"They are Hare Krishnas," the young parents pointed out to their two kids of pre-school age. "We are teaching them about religion," addressed the couple. "that orange colour means it's Hare Krishna?" they asked me for confirmation as I walked with two young teenage boys.
It is always a good experience for our youth to see the curious response from the public. I also like to the boys to see that you don't have to be shy about your spirituality. In many ways people envy the boldness. They seem to take well to seeing what in their eyes could be a living Buddha.
As the three of us desceded the steps of the cooling ravine we were greeted by the other walkers who had the same intent as us which was "to chill". With soaring summer temperatures people are compelled to gravitate to cool regions. Cool people and a cool forest makes for a perfect heaven.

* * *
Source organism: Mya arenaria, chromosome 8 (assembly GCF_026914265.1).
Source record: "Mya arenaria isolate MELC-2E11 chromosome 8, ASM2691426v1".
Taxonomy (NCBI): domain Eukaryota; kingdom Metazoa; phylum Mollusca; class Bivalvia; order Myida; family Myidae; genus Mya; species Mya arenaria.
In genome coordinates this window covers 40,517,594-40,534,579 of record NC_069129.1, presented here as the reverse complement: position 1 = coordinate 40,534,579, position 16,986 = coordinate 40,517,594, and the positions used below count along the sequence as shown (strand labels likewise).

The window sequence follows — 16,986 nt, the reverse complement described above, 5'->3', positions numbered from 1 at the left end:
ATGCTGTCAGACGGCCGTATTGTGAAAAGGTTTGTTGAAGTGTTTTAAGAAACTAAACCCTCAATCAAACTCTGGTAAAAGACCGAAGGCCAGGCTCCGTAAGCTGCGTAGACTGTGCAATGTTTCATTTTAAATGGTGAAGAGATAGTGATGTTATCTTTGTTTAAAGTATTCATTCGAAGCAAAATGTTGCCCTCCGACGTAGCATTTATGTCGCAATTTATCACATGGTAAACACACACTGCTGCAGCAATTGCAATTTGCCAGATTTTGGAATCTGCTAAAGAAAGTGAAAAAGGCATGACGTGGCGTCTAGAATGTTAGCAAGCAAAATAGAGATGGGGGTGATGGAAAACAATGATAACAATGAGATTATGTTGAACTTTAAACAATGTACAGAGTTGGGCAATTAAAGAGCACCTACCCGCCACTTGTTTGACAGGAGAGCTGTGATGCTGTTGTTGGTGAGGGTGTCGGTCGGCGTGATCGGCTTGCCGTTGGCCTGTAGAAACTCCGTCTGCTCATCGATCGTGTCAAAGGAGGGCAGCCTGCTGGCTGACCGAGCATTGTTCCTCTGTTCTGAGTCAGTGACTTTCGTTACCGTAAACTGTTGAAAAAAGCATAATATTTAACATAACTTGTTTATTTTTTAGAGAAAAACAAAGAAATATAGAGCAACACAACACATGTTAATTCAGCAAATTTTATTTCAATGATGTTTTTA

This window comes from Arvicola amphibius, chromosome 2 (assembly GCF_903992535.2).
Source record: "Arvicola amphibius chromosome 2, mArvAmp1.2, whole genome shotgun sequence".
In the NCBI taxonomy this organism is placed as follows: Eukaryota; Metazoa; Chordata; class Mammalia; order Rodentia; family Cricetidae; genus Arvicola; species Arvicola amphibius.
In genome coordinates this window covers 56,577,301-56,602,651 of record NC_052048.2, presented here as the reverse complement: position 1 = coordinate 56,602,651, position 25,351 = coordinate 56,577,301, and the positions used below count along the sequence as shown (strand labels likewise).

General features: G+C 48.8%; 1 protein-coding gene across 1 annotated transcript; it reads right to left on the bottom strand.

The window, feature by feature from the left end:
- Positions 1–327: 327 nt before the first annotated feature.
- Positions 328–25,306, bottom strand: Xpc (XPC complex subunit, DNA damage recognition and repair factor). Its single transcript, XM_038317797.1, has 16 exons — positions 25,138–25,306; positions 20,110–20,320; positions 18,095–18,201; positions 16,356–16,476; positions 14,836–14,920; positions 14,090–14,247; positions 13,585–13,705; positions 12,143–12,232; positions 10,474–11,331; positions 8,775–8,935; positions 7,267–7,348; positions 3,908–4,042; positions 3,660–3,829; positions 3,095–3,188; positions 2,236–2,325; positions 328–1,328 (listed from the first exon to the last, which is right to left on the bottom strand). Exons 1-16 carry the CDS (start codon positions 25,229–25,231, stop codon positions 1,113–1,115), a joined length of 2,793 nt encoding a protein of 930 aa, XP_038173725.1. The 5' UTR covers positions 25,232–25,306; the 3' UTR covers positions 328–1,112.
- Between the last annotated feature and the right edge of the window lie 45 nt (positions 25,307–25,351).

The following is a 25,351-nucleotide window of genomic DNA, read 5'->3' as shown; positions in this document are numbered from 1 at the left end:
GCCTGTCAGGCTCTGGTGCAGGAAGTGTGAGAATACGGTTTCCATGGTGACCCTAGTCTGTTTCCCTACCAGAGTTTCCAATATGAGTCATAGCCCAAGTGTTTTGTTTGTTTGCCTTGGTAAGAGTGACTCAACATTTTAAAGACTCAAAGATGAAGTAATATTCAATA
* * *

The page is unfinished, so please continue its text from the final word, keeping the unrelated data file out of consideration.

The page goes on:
In the story of King Bharat, a person we are emersing ourselves in being the main character in our drama, we hear of his affinity for forest life. The one weakness he had was a lack of company or people who were spiritually-minded. I believe it is fair to say that Bharat suffered from isolationism.
The dynamics of the forest changes drastically when you are "with" as opposed to "without" good spiritual company. Everyone can use moments alone but it needs to be kept to a minimum.